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Baseball begins

Churchill School fourth-graders get a look from the
roof of the SWAT vehicle before the members of 
the South Suburban Emergency Response Team 
delivered them to school.

(Photos by Marilyn Thomas/H-F Chronicle)

Seven fourth graders arrived in style at Churchill School in Homewood on Friday.

Owen Harrison and six friends got to ride to school in a SWAT vehicle.

  Adam Tovar is ready for
  action thanks to SSERT 
  team members, who gave 
  him a chance to wear some 
  of their gear.

Owen’s parents, Sean and Dina Harrison, won the SWAT silent auction item at the South Suburban Humane Society’s 2016 gala.

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At 7:35 a.m. the South Suburban Emergency Response Team’s SWAT vehicle pulled up in front of the Harrison house on Highland Avenue in Homewood and the excited boys left their donut treats for the ride of a lifetime.

Park Forest Police Officer J.P. Garrity and Chicago Heights paramedic Alex Chapleau put two boys in bullet-proof vests and helmets. They opened the back of the vehicle and the boys jumped in to get a better look at the equipment and pop out of the hatch.

  Timmy Van Etten outfitted 
  in SSERT gear. 

The armored vehicle was specially built for the South Suburban Emergency Response Team (SSERT), said the group’s commander Patrick Siemsen, a sergeant with the Homewood Police Department. The SSERT team uses the vehicle for the protection of officers and citizens during critical incidents, including high risk searches, barricaded gunmen, hostage situations and other critical incidents.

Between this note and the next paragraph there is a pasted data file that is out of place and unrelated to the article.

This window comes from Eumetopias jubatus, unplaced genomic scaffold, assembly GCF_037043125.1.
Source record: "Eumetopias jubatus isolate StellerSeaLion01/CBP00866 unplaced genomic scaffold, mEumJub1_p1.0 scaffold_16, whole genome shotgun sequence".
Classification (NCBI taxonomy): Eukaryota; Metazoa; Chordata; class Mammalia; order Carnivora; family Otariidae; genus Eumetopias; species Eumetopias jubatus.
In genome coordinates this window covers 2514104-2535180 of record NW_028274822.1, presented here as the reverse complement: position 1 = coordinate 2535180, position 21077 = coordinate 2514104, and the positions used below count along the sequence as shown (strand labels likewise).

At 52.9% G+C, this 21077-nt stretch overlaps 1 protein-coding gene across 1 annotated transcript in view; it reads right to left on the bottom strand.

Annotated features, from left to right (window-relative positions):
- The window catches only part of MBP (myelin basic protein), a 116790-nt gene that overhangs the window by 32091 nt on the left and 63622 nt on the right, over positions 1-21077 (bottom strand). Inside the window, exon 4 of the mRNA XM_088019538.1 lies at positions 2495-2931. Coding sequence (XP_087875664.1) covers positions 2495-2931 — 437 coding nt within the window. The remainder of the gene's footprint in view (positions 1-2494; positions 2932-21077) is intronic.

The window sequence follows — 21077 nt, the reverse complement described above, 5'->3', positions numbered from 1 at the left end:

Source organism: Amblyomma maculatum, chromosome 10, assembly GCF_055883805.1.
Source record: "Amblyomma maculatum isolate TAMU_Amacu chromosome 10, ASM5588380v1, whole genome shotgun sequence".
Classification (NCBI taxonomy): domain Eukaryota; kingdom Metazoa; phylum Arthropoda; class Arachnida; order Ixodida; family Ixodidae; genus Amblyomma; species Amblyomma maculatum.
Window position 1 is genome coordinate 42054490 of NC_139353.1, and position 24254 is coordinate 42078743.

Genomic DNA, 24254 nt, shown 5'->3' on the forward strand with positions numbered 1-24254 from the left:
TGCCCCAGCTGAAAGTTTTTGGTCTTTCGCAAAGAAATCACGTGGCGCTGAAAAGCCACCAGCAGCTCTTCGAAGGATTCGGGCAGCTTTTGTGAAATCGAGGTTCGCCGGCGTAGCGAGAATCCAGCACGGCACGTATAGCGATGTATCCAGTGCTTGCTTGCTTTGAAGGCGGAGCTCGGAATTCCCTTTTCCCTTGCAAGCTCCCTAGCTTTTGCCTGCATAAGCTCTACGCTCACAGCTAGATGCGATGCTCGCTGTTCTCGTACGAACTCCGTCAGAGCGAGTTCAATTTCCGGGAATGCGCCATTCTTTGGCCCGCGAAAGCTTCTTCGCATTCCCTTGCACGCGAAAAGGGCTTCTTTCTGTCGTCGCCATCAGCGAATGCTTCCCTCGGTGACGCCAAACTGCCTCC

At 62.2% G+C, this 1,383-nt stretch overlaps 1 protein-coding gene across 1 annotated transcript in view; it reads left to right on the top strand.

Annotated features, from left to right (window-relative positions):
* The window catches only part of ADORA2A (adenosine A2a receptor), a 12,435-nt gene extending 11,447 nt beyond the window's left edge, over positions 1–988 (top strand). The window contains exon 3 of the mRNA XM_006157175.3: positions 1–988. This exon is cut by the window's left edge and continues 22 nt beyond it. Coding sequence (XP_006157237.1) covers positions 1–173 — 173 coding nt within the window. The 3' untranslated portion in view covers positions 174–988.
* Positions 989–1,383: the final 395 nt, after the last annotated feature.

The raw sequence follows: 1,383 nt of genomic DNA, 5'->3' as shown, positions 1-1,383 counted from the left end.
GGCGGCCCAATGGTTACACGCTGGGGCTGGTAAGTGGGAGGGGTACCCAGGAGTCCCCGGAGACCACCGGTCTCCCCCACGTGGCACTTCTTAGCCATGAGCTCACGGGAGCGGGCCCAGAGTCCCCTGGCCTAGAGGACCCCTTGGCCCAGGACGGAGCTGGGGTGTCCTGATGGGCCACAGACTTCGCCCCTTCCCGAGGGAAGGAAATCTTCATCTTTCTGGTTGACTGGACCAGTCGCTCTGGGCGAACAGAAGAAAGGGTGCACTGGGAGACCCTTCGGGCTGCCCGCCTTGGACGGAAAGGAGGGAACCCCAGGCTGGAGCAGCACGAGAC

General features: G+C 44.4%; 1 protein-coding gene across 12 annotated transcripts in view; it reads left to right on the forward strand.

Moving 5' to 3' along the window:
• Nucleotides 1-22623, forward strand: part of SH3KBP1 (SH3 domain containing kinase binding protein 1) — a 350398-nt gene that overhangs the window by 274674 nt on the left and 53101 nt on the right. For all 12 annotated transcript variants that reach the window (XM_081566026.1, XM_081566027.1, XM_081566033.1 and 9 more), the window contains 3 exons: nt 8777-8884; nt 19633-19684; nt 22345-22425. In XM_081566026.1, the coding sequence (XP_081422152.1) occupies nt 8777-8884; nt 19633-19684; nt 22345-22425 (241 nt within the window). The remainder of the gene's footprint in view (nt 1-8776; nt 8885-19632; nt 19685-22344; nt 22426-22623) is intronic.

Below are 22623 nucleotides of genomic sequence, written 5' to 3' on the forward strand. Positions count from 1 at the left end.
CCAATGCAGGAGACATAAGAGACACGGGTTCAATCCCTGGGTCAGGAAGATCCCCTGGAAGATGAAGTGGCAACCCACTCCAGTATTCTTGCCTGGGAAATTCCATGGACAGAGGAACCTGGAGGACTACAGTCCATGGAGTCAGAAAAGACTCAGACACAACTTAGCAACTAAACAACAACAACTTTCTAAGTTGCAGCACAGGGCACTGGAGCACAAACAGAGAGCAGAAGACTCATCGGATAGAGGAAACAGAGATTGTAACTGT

But on Friday, the vehicle drove around Homewood neighborhoods for a short time before arriving at Churchill School where Principal Cece Coffey had classmates ready to cheer on the SWAT vehicle and the six passengers as they pulled into the Churchill driveway.

“It was awesome,” Owen said after he jumped from the vehicle.

“It was fun,” said Timmy Van Etten. “And educational. We learned about guns,” said Jar’on Powell.

Garrity and Chapleau agreed it was a good way for them to start their day.

Siemsen said SSERT has 100 officers from approximately 40 towns in South Cook County, and coordinates with Cook County Sheriff and Illinois Police SWAT teams, federal, Cook County and Homeland Security agencies.

It was quite a ride for these fourth graders and their
drivers (from left) Vinicios Dias De Sousa, Adam Tovar,
paramedic Alex Chapleau, Timmy Van Etten, Owen
Harrison, Reuben Yolo, Jar’on Powell, Parker
Lomaglio and Officer J.P Garrity.

Correction: Timmy Van Etten’s name was misspelled in the first version of this story. The Chronicle regrets the error.

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